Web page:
An elevated section of the Tozai Line, which traverses seamlessly over a riverfront park and marshland.
Sendai Subway Tozai Line train on tracks
A Sendai Subway 2000 series train on the test tracks near the line’s storage yard.
The Tozai Line was originally scheduled to open much earlier, but construction was delayed by the devastating 2011 Tohoku Earthquake and Tsunami, which heavily damaged much of the city. The new subway line will therefore be part of the revitalization movement for Sendai City.
Japan is one of the world countries that has recognized the benefits of SkyTrain technology and pushes a widespread application of SkyTrain technology in every new railway project. There are now 8 lines in 6 cities running, under construction or under consideration. Sendai Subway’s new Tozai Line will be the 7th such line in Japan, and the 18th such line in the world.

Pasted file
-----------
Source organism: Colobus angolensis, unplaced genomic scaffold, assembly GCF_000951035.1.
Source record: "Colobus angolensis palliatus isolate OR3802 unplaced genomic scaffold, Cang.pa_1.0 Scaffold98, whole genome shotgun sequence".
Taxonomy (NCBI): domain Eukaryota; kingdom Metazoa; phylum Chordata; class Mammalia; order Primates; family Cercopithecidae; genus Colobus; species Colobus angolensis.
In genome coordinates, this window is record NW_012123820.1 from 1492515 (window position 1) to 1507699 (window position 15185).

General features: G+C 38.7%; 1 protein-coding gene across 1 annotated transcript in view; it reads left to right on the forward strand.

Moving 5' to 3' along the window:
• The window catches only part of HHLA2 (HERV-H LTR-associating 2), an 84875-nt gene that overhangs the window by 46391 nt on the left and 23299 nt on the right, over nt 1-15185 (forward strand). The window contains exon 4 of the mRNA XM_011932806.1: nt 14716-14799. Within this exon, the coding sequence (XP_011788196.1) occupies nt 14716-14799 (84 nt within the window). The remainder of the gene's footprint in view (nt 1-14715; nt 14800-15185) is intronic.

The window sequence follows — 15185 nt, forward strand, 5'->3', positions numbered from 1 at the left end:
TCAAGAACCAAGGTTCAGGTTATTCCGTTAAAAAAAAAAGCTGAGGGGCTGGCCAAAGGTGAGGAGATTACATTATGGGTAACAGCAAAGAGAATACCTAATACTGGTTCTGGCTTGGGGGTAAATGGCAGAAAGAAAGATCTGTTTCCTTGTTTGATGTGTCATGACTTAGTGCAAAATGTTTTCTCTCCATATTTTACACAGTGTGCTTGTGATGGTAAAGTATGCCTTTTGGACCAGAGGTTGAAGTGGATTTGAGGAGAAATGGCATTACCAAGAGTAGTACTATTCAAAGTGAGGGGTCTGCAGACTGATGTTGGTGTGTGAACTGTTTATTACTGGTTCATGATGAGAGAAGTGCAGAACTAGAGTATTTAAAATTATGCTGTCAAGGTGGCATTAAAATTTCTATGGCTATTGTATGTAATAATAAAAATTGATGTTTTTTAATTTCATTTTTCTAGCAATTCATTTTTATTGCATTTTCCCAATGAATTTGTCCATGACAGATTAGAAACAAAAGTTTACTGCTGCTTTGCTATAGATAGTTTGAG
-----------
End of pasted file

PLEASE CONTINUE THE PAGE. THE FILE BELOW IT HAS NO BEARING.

Sendai’s project is one of seven SkyTrain technology projects concurrently under construction around the world – the other projects are in Vancouver (Evergreen Line), Kuala Lumpur, Malaysia (Kelana Jaya Line extension), Guangzhou, China (Metro Line 4 & 6 extensions) and Beijing, China (Airport Express west and north extensions).
As you may recall (or not, since I have yet to actually discuss anything Japan-related on this blog!), I departed Metro Vancouver in September of this year to pursue a scholarship-supported abroad studies program in Kyushu, Japan. My studies include a transportation research component – and through this, I initially received word that Okinawa would use linear motor cars on its inaugural island railway – a.k.a. “SkyTrain technology”.